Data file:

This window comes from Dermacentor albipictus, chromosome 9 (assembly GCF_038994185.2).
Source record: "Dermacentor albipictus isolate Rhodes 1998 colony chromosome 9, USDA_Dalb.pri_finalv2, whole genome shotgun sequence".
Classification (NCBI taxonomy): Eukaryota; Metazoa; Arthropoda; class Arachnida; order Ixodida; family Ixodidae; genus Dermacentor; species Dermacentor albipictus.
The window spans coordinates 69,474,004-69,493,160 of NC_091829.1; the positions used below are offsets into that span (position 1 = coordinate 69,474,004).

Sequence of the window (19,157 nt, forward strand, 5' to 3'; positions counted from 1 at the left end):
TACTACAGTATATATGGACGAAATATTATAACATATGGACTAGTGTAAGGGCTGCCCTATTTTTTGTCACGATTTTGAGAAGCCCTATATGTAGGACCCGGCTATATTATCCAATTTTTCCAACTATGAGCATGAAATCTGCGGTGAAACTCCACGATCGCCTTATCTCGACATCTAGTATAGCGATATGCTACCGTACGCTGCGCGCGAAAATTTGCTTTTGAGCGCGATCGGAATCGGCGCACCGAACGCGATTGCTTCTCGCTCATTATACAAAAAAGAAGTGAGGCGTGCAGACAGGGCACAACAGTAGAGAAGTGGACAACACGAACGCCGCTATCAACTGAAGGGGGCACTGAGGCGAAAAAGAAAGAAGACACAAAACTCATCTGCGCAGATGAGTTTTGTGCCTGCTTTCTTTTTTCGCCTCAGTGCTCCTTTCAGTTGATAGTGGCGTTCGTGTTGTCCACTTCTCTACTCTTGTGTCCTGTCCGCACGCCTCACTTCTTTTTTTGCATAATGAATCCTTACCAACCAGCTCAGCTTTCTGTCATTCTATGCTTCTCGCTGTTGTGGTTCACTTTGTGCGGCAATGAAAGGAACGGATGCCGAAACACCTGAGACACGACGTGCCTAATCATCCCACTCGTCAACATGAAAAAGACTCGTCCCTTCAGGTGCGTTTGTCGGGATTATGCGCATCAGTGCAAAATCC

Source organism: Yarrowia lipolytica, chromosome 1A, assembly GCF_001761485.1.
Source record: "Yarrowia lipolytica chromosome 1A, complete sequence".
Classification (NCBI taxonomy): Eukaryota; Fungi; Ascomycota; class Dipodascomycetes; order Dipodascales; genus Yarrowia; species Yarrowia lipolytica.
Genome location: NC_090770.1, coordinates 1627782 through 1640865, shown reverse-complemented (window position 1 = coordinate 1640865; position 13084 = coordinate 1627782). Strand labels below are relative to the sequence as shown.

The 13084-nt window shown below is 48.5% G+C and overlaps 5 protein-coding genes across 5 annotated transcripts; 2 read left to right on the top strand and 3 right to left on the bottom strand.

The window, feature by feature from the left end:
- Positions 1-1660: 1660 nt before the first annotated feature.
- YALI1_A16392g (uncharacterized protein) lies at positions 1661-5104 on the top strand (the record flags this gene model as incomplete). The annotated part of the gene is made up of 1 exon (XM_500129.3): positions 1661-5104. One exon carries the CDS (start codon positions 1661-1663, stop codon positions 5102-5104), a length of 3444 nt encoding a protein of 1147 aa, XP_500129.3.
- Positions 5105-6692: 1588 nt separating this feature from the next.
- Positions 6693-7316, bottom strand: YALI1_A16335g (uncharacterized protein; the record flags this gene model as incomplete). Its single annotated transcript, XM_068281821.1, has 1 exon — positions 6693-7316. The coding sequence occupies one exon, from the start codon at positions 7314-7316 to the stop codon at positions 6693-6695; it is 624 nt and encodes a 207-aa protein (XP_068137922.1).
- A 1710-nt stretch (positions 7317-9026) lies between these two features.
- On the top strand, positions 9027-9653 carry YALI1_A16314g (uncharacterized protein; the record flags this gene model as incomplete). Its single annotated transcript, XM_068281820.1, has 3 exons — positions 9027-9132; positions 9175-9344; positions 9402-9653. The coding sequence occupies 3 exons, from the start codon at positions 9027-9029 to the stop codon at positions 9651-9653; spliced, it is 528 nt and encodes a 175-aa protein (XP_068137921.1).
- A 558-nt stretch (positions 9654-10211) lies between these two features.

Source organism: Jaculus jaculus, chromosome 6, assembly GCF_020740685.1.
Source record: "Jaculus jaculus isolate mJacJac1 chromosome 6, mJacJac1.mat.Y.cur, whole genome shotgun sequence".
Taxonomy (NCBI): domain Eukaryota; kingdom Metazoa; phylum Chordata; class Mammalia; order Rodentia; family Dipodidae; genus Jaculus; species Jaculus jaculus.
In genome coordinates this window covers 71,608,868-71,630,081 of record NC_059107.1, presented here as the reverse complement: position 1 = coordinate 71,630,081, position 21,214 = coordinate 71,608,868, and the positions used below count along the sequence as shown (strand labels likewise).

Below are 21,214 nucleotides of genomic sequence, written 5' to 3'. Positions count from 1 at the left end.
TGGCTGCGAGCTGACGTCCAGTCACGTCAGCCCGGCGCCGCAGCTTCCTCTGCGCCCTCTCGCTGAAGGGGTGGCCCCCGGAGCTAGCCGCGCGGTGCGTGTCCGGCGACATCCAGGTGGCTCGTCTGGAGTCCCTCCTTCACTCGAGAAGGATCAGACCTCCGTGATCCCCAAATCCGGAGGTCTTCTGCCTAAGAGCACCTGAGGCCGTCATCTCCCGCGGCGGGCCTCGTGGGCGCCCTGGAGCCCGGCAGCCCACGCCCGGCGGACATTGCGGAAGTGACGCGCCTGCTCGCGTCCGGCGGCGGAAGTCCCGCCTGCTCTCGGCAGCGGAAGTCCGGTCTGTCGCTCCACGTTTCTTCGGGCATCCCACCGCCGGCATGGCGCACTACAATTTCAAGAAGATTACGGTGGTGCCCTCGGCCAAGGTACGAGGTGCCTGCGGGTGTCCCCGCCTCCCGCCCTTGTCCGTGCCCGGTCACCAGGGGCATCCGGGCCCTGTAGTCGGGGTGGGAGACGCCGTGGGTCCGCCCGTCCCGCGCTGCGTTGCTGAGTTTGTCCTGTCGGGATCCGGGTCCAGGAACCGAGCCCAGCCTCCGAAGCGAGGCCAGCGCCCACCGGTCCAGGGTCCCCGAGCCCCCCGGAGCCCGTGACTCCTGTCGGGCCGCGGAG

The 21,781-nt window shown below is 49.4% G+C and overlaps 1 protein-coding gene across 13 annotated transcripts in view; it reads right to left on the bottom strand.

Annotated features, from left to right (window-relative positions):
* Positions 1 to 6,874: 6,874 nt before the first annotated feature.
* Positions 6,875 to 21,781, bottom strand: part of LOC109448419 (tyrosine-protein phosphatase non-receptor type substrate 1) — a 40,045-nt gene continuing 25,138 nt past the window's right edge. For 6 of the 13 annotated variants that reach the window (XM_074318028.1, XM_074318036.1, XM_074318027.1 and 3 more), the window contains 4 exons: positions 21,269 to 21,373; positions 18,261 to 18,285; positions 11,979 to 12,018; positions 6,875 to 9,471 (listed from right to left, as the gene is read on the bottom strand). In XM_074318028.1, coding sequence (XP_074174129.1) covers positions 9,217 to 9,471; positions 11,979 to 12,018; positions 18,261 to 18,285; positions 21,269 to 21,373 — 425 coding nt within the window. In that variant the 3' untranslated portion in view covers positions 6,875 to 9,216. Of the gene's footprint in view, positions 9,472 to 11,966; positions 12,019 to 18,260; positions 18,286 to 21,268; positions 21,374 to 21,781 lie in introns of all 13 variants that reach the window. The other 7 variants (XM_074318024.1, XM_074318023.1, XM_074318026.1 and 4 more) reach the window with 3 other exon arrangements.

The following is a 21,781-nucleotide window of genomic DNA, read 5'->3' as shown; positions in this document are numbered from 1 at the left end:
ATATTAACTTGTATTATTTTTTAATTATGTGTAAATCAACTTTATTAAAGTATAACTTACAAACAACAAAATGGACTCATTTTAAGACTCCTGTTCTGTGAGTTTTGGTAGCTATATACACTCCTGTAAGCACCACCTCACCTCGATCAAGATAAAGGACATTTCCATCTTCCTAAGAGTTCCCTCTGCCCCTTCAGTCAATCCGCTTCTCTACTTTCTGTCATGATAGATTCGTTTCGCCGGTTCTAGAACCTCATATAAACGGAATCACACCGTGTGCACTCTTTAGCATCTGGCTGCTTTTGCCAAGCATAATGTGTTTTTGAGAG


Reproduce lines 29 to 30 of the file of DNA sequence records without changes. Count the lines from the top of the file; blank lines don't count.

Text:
* Positions 6,875 to 21,781, bottom strand: part of LOC109448419 (tyrosine-protein phosphatase non-receptor type substrate 1) — a 40,045-nt gene continuing 25,138 nt past the window's right edge. For 6 of the 13 annotated variants that reach the window (XM_074318028.1, XM_074318036.1, XM_074318027.1 and 3 more), the window contains 4 exons: positions 21,269 to 21,373; positions 18,261 to 18,285; positions 11,979 to 12,018; positions 6,875 to 9,471 (listed from right to left, as the gene is read on the bottom strand). In XM_074318028.1, coding sequence (XP_074174129.1) covers positions 9,217 to 9,471; positions 11,979 to 12,018; positions 18,261 to 18,285; positions 21,269 to 21,373 — 425 coding nt within the window. In that variant the 3' untranslated portion in view covers positions 6,875 to 9,216. Of the gene's footprint in view, positions 9,472 to 11,966; positions 12,019 to 18,260; positions 18,286 to 21,268; positions 21,374 to 21,781 lie in introns of all 13 variants that reach the window. The other 7 variants (XM_074318024.1, XM_074318023.1, XM_074318026.1 and 4 more) reach the window with 3 other exon arrangements.

The following is a 21,781-nucleotide window of genomic DNA, read 5'->3' as shown; positions in this document are numbered from 1 at the left end: